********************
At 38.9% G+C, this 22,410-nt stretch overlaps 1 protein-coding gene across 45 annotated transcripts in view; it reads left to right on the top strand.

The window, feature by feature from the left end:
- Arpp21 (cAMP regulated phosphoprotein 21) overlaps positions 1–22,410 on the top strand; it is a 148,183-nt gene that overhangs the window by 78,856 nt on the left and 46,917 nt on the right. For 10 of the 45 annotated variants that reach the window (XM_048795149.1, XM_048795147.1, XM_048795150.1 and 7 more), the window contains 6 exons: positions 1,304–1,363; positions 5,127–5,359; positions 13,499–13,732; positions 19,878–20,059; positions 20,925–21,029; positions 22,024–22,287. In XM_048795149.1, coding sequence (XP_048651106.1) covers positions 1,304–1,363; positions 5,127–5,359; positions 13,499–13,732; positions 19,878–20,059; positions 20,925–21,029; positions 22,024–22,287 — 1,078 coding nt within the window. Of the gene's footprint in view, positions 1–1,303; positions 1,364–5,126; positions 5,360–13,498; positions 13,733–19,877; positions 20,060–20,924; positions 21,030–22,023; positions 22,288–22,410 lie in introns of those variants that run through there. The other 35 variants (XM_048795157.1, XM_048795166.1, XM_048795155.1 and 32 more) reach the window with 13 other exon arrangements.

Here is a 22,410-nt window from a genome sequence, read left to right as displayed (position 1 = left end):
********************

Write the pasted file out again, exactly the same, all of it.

At 38.9% G+C, this 22,410-nt stretch overlaps 1 protein-coding gene across 45 annotated transcripts in view; it reads left to right on the top strand.

The window, feature by feature from the left end:
- Arpp21 (cAMP regulated phosphoprotein 21) overlaps positions 1–22,410 on the top strand; it is a 148,183-nt gene that overhangs the window by 78,856 nt on the left and 46,917 nt on the right. For 10 of the 45 annotated variants that reach the window (XM_048795149.1, XM_048795147.1, XM_048795150.1 and 7 more), the window contains 6 exons: positions 1,304–1,363; positions 5,127–5,359; positions 13,499–13,732; positions 19,878–20,059; positions 20,925–21,029; positions 22,024–22,287. In XM_048795149.1, coding sequence (XP_048651106.1) covers positions 1,304–1,363; positions 5,127–5,359; positions 13,499–13,732; positions 19,878–20,059; positions 20,925–21,029; positions 22,024–22,287 — 1,078 coding nt within the window. Of the gene's footprint in view, positions 1–1,303; positions 1,364–5,126; positions 5,360–13,498; positions 13,733–19,877; positions 20,060–20,924; positions 21,030–22,023; positions 22,288–22,410 lie in introns of those variants that run through there. The other 35 variants (XM_048795157.1, XM_048795166.1, XM_048795155.1 and 32 more) reach the window with 13 other exon arrangements.

Here is a 22,410-nt window from a genome sequence, read left to right as displayed (position 1 = left end):